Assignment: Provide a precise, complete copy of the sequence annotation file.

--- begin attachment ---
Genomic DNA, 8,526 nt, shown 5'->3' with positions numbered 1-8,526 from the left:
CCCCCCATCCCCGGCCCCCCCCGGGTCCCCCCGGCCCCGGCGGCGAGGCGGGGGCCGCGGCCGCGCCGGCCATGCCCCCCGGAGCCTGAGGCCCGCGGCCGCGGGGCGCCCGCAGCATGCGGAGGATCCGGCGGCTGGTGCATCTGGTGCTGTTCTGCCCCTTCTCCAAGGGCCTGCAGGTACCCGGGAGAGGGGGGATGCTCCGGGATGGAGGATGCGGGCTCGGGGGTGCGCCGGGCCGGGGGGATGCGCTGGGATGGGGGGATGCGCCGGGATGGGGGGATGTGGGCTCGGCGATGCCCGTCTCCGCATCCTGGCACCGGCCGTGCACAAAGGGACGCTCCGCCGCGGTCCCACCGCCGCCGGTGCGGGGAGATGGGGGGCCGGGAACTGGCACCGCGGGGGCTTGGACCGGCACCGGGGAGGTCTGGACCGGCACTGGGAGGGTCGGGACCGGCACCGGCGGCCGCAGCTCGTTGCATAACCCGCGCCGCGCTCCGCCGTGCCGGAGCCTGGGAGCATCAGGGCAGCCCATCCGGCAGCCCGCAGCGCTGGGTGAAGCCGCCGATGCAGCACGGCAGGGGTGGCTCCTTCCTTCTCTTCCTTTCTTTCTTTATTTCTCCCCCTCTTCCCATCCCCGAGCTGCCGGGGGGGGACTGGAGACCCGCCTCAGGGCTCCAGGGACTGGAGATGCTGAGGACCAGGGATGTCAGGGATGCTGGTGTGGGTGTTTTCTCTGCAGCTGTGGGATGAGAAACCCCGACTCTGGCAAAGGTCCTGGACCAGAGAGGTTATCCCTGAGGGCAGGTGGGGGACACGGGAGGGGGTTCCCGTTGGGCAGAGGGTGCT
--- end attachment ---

Genomic DNA, 8,526 nt, shown 5'->3' with positions numbered 1-8,526 from the left:
CCCCCCATCCCCGGCCCCCCCCGGGTCCCCCCGGCCCCGGCGGCGAGGCGGGGGCCGCGGCCGCGCCGGCCATGCCCCCCGGAGCCTGAGGCCCGCGGCCGCGGGGCGCCCGCAGCATGCGGAGGATCCGGCGGCTGGTGCATCTGGTGCTGTTCTGCCCCTTCTCCAAGGGCCTGCAGGTACCCGGGAGAGGGGGGATGCTCCGGGATGGAGGATGCGGGCTCGGGGGTGCGCCGGGCCGGGGGGATGCGCTGGGATGGGGGGATGCGCCGGGATGGGGGGATGTGGGCTCGGCGATGCCCGTCTCCGCATCCTGGCACCGGCCGTGCACAAAGGGACGCTCCGCCGCGGTCCCACCGCCGCCGGTGCGGGGAGATGGGGGGCCGGGAACTGGCACCGCGGGGGCTTGGACCGGCACCGGGGAGGTCTGGACCGGCACTGGGAGGGTCGGGACCGGCACCGGCGGCCGCAGCTCGTTGCATAACCCGCGCCGCGCTCCGCCGTGCCGGAGCCTGGGAGCATCAGGGCAGCCCATCCGGCAGCCCGCAGCGCTGGGTGAAGCCGCCGATGCAGCACGGCAGGGGTGGCTCCTTCCTTCTCTTCCTTTCTTTCTTTATTTCTCCCCCTCTTCCCATCCCCGAGCTGCCGGGGGGGGACTGGAGACCCGCCTCAGGGCTCCAGGGACTGGAGATGCTGAGGACCAGGGATGTCAGGGATGCTGGTGTGGGTGTTTTCTCTGCAGCTGTGGGATGAGAAACCCCGACTCTGGCAAAGGTCCTGGACCAGAGAGGTTATCCCTGAGGGCAGGTGGGGGACACGGGAGGGGGTTCCCGTTGGGCAGAGGGTGCT